The Oxford dictionnary defines the adjective “artificial” as follows : “Made or produced by human beings rather than occurring naturally, especially as a copy of something natural.”.
Artificial intelligence is therefore a copy of human intelligence. It aims at reproducing the human brain’s functions. Artificial intelligence, it follows, is the capacity given by humans to machines to memorize and learn from experience, to think and create, to speak, to judge and make decisions.
Mimicking the functioning of the brain may seem as a unsurmountable challenge. The human brain, shaped by millions of years of evolution, is an incredibly efficient machine. It’s able to process up to 10^17-10^18 operations per second at a cost of 25W while the best GPU cards can process 10^9 – 10^10 at a cost of 250W. It’s 100m less and 10 times more energy. When Alpha Go defeated Lee Sedol, Alpha Go had trained millions of times against a copy of itself, more than all games played by mankind in the last 3000 years. And yet, Leee Sedol was able to win a game (the 4th one).
The very process of creating an artificial intelligence is anchored in the observation of how the human brain works. For instance convolutional networks (used for instance to program Alpha Go) were inspired by the observation of how visual cortex works. Convolutional neural network have been around since the 90’s but found real life applications only when processing and storage became cheaper, in the last decade or so.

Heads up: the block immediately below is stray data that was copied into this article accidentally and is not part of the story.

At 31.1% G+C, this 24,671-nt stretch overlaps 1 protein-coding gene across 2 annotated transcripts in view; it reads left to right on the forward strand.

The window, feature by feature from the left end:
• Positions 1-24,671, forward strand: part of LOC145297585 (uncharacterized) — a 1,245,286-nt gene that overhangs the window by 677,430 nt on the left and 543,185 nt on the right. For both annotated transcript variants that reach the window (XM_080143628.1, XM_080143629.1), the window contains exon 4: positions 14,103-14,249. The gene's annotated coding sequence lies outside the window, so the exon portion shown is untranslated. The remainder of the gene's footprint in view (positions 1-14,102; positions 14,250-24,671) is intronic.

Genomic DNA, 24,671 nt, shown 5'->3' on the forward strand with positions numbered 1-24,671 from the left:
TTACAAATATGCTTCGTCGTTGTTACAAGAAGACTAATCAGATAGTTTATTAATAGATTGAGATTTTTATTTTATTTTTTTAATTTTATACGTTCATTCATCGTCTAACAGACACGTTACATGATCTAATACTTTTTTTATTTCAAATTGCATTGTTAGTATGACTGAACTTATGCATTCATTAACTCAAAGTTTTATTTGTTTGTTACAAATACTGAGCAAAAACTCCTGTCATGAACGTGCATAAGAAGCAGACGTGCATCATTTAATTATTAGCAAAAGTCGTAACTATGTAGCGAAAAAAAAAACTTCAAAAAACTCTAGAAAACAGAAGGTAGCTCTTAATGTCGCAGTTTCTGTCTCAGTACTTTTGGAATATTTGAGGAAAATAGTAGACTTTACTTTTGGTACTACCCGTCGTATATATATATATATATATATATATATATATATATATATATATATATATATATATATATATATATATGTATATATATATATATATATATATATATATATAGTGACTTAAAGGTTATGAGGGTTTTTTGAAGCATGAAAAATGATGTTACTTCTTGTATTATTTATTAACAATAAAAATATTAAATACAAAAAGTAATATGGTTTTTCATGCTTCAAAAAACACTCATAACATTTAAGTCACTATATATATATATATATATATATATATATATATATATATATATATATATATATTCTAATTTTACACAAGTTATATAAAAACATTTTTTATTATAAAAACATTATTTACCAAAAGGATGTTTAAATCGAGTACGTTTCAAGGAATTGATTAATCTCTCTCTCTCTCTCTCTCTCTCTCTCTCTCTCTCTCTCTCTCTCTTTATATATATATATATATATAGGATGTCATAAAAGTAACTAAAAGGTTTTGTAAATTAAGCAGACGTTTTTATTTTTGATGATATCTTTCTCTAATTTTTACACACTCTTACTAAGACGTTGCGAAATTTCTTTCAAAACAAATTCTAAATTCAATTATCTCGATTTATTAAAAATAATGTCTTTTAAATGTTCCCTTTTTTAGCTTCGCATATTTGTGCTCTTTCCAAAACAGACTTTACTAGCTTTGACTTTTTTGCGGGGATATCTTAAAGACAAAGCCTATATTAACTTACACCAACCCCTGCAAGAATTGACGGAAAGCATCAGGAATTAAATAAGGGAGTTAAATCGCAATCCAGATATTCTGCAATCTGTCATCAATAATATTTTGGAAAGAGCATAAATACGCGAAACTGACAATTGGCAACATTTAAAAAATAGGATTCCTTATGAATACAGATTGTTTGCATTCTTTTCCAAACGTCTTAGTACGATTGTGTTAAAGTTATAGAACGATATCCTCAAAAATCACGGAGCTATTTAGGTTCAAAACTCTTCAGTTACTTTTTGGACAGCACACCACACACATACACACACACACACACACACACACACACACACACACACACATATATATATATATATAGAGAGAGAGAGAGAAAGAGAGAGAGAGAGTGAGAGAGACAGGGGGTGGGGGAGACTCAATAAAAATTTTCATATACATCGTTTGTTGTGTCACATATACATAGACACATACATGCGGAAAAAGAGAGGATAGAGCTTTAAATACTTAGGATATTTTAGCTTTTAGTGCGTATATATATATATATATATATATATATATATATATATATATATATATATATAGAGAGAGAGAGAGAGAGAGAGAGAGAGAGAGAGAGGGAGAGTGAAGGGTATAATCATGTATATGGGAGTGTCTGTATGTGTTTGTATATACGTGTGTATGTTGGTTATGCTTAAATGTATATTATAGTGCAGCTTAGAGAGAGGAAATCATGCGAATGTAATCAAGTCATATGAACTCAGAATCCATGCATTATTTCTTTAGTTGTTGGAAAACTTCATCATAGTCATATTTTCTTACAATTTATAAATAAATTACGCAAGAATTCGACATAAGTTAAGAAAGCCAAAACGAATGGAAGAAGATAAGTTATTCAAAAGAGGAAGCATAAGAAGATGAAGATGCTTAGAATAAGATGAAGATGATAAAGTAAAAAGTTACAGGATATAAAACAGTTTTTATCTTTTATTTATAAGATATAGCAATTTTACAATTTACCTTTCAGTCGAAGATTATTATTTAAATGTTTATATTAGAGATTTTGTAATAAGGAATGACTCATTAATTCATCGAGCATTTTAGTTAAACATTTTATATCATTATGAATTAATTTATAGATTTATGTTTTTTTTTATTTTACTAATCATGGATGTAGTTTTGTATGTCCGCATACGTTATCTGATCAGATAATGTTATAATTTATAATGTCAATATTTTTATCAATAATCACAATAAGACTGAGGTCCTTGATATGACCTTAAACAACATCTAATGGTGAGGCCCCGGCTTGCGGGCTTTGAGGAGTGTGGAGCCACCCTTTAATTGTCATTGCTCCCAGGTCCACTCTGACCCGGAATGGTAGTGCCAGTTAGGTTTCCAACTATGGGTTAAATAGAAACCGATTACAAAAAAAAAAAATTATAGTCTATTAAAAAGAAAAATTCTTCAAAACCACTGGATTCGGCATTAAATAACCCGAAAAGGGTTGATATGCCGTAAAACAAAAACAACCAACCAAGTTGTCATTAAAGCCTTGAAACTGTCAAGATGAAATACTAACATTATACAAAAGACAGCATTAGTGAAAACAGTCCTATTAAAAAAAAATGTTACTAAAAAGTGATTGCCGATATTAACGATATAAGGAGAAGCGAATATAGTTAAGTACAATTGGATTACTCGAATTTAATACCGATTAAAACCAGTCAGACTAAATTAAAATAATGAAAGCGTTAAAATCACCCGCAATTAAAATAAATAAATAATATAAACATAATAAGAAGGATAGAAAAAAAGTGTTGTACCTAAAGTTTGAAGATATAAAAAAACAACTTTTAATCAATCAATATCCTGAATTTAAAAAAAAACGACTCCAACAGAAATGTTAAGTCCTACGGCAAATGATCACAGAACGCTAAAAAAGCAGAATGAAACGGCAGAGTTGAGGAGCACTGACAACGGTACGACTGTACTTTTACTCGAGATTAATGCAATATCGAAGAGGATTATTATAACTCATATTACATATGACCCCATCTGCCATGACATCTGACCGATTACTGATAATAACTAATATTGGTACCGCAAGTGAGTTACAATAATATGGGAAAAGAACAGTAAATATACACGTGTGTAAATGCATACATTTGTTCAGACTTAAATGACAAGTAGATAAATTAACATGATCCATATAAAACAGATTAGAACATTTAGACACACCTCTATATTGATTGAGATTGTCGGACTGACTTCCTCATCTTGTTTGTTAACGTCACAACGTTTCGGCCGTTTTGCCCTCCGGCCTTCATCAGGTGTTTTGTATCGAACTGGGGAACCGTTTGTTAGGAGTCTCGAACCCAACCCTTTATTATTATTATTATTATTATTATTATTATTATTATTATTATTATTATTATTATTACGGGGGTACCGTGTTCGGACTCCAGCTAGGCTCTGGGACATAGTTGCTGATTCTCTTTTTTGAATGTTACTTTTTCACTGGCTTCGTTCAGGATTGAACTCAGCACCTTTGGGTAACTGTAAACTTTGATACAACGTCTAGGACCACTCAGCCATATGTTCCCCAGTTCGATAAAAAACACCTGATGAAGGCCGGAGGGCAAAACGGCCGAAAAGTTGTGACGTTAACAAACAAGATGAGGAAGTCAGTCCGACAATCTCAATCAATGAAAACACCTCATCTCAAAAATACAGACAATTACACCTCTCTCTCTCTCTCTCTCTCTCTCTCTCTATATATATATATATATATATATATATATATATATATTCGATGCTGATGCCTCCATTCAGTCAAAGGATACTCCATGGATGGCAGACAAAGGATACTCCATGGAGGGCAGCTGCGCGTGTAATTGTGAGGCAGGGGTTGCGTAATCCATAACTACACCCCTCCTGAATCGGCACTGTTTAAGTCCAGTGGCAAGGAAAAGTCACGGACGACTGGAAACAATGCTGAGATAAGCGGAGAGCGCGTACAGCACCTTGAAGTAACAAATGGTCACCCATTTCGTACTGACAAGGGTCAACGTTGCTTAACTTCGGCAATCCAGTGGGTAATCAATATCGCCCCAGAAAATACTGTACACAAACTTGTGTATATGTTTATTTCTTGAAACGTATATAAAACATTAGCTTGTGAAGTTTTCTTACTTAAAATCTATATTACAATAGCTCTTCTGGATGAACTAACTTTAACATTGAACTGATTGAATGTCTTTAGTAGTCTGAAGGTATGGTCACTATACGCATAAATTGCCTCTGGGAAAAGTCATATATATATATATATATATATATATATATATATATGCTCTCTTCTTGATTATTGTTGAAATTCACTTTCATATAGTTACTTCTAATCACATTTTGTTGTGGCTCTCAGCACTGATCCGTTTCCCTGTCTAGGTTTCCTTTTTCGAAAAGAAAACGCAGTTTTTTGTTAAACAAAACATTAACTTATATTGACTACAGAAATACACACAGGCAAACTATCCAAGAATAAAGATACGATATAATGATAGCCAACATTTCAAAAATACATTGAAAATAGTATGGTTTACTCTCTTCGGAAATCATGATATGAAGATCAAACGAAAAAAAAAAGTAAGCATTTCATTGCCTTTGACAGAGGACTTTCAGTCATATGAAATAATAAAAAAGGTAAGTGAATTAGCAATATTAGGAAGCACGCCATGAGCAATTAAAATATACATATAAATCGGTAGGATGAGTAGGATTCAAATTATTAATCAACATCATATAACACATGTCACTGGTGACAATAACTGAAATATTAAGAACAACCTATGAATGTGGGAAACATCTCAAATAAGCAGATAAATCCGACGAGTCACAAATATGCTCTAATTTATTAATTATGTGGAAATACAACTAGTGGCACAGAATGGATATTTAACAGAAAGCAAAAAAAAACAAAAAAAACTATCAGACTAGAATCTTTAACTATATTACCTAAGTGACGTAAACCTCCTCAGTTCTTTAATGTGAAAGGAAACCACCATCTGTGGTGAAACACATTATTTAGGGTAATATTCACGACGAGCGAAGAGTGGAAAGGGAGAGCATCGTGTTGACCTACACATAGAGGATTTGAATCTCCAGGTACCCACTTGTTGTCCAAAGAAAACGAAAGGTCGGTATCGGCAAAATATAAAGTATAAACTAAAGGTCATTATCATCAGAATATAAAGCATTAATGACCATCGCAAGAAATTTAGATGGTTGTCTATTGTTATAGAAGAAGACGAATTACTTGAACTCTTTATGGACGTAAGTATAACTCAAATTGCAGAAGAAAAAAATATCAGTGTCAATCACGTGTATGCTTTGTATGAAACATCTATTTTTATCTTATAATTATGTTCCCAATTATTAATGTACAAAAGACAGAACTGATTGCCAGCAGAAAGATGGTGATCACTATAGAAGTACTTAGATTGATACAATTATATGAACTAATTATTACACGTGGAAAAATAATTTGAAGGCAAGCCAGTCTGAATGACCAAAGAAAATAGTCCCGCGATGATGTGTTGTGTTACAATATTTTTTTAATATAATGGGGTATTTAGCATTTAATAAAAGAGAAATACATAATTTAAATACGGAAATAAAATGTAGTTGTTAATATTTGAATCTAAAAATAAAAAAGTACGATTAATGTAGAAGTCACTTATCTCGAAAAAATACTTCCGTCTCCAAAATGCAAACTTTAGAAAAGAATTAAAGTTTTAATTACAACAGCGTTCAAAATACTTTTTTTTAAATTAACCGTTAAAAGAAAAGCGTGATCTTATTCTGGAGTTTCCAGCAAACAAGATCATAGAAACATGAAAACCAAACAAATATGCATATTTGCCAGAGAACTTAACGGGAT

The big hurdle to make artificial intelligence happen is to bridge the cap between recognition and cognition.
So-called artificial intelligence is today capable of recognition; not cognition. Machines operates within the limits set by their designers or within the limits of the datasets they are fed with. Consider these few examples :
- 100m images are needed to reach 98% reliability for image recognition ; yet it takes only 2 images for a baby to learn that difference
- biased datasets lead to biased results consider for instance the work by Joy Buolamwini on biased datasets)
- vocal assistants‘ answers are based on scripts defined by humans
In short, deep-learning makes it possible to train machines on the task to “recognize”. But there are still no technical possibilities to develop an artificial common sense, something that is an integrate part of your human nature. While toddlers can learn rapidly from a few examples, it takes machines massive databases to achieve non-perfect results.